This week, it’s been the turn of the Costa Awards. Helen Macdonald won the overall award for the fantastic H is for Hawk. Here’s an interview she gave to The Times last week; you can watch her talking about the book here; you can listen to an audio excerpt and read her piece ‘On Ringing Wild Goshawks’ on Vintage Books, and discover the six books that made her in The Guardian. You can also watch the short films made of the other finalists: Emma Healey; Kate Saunders; Ali Smith. Zoe Gilbert won the Short Story Award with Fishskin, Hareskin. With Joanne Meek, Lucy Ribchester, Jane Healey and Paula Cunningham also shortlisted. You can read all the shortlisted stories here (scroll to the bottom of the page).

Other exciting news for female writers is the launch of #ReviewWomen2015, following the success of the #ReadWomen2014 campaign. Hannah Beckerman explains why she wants more books by female writers, especially commercial fiction, to be reviewed in the broadsheets in the Huffington Post. Anne Enright became the first Laureate for Irish Fiction in a unanimous decision and in China came the discovery of a new poet, ‘dubbed China’s Emily Dickinson‘, Want China Times reports on Yu Xihua.

There’s been a wave of feminist articles this fortnight, partly thanks to The Sun newspaper appearing to stop publishing pictures of topless women on p3 and then declaring it a joke by the middle of the week. Sarah Ditum wrote, ‘The “return” of Page 3: the Sun revels in the chance to make women with opinions look stupid‘ in the New Statesman; Marina Hyde responded with, ‘No more t*ts in the Sun – a campaign we can all get behind‘ in The Guardian. Elsewhere, Sophie Heawood wrote, ‘If Björk can’t stop a man stealing the limelight, what hope is there for the rest of us?‘ in The Guardian; Eleanor Catton wrote a statement on her website following a media furore in New Zealand about comments she made about the government; Louise O’Neill related, ‘My journey to feminism‘ in The Guardian; Elisabeth Camp asked ‘Should I let my daughter wear pink?‘ in Aeon; Jami Attenberg recounted her time passing as a man, ‘Track Changes‘ in The New York Times; Bayan Perazzo wrote ‘The Burden of Being Female in Saudi Arabia‘ on Muftah; Rose George declared, ‘My period may hurt: but not talking about menstruation hurts more‘ in The Guardian; Arabelle Sicadi wrote, ‘A Bridge Between Love And Lipstick: Queering the beauty industry‘ on Buzzfeed; Jeanne de Montbaston responded to an Alison Wolf article (link in the piece) with ‘What the Hell kinds of Feminists are you Reading, Alison Wolf‘ on Reading Medieval Books; Lucy Magan says, ‘Let’s Silence the Voice That Tells Us We Can’t‘ in Stylist; Marina Sofia looked at the new Barbie Princess Power on her blog; Rebecca Carroll wrote, ‘I was six when a man first touched me. I didn’t speak up until I was an adult‘ in The Guardian; Jia Tolentino wrote, ‘Rush After ‘A Rape On Campus’: A UVA Alum Goes Back to Rugby Road‘ on Jezebel; Homa Mojtabai listed ‘Reasons You Were Not Promoted That Are Totally Unrelated to Gender‘ on McSweeney’s; C M Meadows-Haworth, ‘Reading Audre Lorde Is Changing My Life‘ on A Room of Our Own; Chika Unigwe wrote, ‘Why Nigeria is failing its citizens over Boko Haram attacks‘ in Litro; Maddie Crum told us ‘Why Virginia Woolf Should Be Your Feminist Role Model‘ on Huffington Post; Brandi Bailey selected ‘The Best Feminist Picture Books‘ on Book Riot, Monique Wilson said, ‘Critics of the Vagina Monologues must acknowledge its transformative powers‘ in The Guardian, Alison Flood told us ‘Why I hate the Little Miss books‘ in The Guardian, Sarah Ditum also told us, ‘I ain’t afraid of no girls: why the all-female Ghostbusters will be good for Hollywood‘ in the New Statesman; Max Cairnduff wrote, ‘Looking back on #readwomen2014 and my favourite reads of the year‘ on his blog; Hannah Renowden shares, ‘2015 – When I got angered by a reading list so read it. Also, crochet.‘ on her blog, and Isabel Rogers read and took down Mike Buchanan’s Justice for Men and Boys (and the women who love them) Party Election Manifesto on her blog.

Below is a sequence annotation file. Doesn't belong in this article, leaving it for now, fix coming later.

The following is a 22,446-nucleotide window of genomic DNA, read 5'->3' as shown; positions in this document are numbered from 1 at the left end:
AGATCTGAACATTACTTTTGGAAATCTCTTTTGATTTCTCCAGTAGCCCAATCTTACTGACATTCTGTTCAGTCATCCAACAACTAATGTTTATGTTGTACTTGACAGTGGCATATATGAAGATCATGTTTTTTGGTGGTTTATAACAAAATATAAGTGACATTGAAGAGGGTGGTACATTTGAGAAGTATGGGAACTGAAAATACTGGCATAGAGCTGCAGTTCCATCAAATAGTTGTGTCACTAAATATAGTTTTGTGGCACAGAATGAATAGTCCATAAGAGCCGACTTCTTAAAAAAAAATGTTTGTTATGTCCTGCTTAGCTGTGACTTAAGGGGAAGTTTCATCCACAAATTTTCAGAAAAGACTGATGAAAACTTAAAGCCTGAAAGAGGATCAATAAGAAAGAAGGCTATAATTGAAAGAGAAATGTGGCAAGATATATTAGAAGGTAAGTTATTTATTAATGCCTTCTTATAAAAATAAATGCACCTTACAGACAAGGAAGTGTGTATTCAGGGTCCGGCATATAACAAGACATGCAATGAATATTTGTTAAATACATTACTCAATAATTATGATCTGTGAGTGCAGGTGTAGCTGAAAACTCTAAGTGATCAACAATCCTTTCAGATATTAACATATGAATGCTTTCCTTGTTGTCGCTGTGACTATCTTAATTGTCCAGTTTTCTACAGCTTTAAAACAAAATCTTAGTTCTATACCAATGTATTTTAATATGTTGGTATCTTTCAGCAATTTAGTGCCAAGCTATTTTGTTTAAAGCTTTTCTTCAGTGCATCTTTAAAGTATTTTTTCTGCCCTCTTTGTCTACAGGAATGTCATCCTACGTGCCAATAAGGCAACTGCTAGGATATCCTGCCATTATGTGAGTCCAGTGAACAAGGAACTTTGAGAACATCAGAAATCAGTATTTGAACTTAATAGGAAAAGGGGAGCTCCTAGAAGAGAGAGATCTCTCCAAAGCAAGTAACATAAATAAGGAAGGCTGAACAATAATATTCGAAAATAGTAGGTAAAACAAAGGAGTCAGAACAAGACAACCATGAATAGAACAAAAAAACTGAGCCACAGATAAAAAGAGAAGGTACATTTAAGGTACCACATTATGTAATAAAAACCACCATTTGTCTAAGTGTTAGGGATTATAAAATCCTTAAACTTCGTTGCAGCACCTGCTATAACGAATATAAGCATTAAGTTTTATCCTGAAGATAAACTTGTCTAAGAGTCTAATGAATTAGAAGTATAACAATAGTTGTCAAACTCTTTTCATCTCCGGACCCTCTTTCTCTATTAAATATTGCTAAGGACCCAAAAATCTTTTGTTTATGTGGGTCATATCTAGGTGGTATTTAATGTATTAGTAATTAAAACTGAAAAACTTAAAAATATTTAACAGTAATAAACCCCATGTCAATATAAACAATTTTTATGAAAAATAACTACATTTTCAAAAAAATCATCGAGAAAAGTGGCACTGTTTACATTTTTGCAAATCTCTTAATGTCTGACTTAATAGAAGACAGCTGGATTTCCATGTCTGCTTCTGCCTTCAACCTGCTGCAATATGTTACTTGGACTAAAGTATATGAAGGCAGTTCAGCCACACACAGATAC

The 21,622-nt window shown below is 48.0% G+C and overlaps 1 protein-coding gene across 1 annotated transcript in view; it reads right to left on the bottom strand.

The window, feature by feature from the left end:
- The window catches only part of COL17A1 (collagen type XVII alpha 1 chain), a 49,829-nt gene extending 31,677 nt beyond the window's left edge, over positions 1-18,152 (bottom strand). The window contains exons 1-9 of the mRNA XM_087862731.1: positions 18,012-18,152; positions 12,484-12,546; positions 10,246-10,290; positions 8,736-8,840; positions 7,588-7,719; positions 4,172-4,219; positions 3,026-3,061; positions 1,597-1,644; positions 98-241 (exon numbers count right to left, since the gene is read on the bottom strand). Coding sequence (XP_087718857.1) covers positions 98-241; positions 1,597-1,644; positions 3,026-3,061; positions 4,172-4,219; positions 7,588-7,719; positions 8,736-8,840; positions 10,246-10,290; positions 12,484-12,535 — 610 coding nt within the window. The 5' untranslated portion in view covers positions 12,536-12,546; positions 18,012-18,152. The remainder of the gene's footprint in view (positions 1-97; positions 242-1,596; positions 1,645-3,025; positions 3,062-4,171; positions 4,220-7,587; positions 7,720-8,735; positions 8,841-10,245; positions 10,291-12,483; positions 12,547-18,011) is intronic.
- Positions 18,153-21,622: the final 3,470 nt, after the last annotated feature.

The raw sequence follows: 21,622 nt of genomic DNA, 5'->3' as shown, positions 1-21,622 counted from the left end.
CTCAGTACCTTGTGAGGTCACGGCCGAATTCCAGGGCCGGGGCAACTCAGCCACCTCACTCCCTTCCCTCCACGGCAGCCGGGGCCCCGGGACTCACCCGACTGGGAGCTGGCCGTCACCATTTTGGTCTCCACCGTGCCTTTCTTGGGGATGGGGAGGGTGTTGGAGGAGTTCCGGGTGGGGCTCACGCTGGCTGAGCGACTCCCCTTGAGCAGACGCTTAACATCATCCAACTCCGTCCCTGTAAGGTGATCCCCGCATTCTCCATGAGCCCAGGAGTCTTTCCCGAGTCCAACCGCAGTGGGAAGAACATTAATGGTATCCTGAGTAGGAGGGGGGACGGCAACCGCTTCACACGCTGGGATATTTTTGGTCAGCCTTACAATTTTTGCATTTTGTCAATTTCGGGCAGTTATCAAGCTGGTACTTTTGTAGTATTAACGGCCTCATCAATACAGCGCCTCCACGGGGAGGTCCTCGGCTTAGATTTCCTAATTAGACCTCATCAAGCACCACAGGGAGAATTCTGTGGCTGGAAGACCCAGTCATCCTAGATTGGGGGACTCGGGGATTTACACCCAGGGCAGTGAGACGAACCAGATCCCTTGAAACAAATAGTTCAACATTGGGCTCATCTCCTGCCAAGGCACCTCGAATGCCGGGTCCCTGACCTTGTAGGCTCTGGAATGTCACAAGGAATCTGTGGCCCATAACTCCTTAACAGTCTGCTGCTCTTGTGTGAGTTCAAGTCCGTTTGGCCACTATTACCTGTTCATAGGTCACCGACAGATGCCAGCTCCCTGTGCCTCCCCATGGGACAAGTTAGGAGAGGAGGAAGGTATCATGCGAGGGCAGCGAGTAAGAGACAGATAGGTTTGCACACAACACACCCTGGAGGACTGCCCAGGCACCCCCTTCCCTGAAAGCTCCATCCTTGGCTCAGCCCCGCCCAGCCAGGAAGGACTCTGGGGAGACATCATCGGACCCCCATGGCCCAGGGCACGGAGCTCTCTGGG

And a number about class following James Blunt’s open letter to Chris Bryant. Sarah Perry responded with, ‘James Blunt has misunderstood the relationship between privilege and success‘ in The Independent and Suzanne Moore with, ‘What James Blunt doesn’t understand about the politics of envy‘ in The Guardian. Other issues surrounding class were covered by Lisa McKenzie, ‘The estate we’re in: how working class people became the ‘problem’‘ in The Guardian; Lucy Mangan, ‘If you don’t understand how people fall into poverty, you’re probably a sociopath‘ also in The Guardian; Nicola Morgan asked, ‘Why fund libraries when it’s all online?‘ on An Awfully Big Blog Adventure; Harriet Williamson said, ‘Every time I visit the job centre, the staff treat me like a subhuman‘ in the New Statesman; Grace Dent said, ‘When rents are so high that you have to share a bed with a stranger, surely the revolution can’t be far off‘ in The Independent, and Kathryn Hughes wrote, ‘Yes, Kirstie Allsopp, littering’s bad. But then so is self-righteousness‘ in The Guardian

The best of the rest articles/essays:

The interviews:

If you want some fiction/poetry to read:

Or some non-fiction:

The lists:

and Diane Watt is spending February recommending LGBT reads on her Twitter account using the hashtag #mylgbtbooks